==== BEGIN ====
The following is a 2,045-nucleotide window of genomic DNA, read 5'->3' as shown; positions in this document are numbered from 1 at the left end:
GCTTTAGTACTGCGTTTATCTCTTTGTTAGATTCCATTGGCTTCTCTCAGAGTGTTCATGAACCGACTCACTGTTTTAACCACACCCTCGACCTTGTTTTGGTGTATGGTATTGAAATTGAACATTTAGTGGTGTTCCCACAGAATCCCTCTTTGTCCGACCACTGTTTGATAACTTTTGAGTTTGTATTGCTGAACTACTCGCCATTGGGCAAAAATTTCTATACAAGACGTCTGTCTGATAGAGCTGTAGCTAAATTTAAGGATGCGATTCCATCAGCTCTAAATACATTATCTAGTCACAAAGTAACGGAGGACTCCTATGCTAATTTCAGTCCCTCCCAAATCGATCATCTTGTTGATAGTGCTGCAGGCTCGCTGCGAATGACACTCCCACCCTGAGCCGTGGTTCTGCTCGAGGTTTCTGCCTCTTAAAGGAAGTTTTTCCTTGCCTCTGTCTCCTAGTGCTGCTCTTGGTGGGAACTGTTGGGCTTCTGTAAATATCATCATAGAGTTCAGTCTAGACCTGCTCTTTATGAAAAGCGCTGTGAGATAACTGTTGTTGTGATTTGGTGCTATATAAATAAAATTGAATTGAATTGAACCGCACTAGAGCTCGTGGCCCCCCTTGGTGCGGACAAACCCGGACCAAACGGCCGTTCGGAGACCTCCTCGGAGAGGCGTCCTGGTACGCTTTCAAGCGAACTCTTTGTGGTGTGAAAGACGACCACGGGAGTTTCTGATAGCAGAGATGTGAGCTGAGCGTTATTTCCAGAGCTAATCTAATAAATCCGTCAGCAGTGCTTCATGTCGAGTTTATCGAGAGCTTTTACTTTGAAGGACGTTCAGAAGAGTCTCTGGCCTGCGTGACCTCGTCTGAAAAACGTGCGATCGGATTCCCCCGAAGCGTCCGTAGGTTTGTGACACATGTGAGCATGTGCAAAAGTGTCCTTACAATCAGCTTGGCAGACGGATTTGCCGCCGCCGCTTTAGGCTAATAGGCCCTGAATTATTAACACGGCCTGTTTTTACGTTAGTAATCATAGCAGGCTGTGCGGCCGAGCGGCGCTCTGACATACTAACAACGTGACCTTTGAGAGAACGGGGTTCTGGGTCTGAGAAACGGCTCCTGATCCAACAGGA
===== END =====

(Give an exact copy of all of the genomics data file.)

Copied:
The following is a 2,045-nucleotide window of genomic DNA, read 5'->3' as shown; positions in this document are numbered from 1 at the left end:
GCTTTAGTACTGCGTTTATCTCTTTGTTAGATTCCATTGGCTTCTCTCAGAGTGTTCATGAACCGACTCACTGTTTTAACCACACCCTCGACCTTGTTTTGGTGTATGGTATTGAAATTGAACATTTAGTGGTGTTCCCACAGAATCCCTCTTTGTCCGACCACTGTTTGATAACTTTTGAGTTTGTATTGCTGAACTACTCGCCATTGGGCAAAAATTTCTATACAAGACGTCTGTCTGATAGAGCTGTAGCTAAATTTAAGGATGCGATTCCATCAGCTCTAAATACATTATCTAGTCACAAAGTAACGGAGGACTCCTATGCTAATTTCAGTCCCTCCCAAATCGATCATCTTGTTGATAGTGCTGCAGGCTCGCTGCGAATGACACTCCCACCCTGAGCCGTGGTTCTGCTCGAGGTTTCTGCCTCTTAAAGGAAGTTTTTCCTTGCCTCTGTCTCCTAGTGCTGCTCTTGGTGGGAACTGTTGGGCTTCTGTAAATATCATCATAGAGTTCAGTCTAGACCTGCTCTTTATGAAAAGCGCTGTGAGATAACTGTTGTTGTGATTTGGTGCTATATAAATAAAATTGAATTGAATTGAACCGCACTAGAGCTCGTGGCCCCCCTTGGTGCGGACAAACCCGGACCAAACGGCCGTTCGGAGACCTCCTCGGAGAGGCGTCCTGGTACGCTTTCAAGCGAACTCTTTGTGGTGTGAAAGACGACCACGGGAGTTTCTGATAGCAGAGATGTGAGCTGAGCGTTATTTCCAGAGCTAATCTAATAAATCCGTCAGCAGTGCTTCATGTCGAGTTTATCGAGAGCTTTTACTTTGAAGGACGTTCAGAAGAGTCTCTGGCCTGCGTGACCTCGTCTGAAAAACGTGCGATCGGATTCCCCCGAAGCGTCCGTAGGTTTGTGACACATGTGAGCATGTGCAAAAGTGTCCTTACAATCAGCTTGGCAGACGGATTTGCCGCCGCCGCTTTAGGCTAATAGGCCCTGAATTATTAACACGGCCTGTTTTTACGTTAGTAATCATAGCAGGCTGTGCGGCCGAGCGGCGCTCTGACATACTAACAACGTGACCTTTGAGAGAACGGGGTTCTGGGTCTGAGAAACGGCTCCTGATCCAACAGGA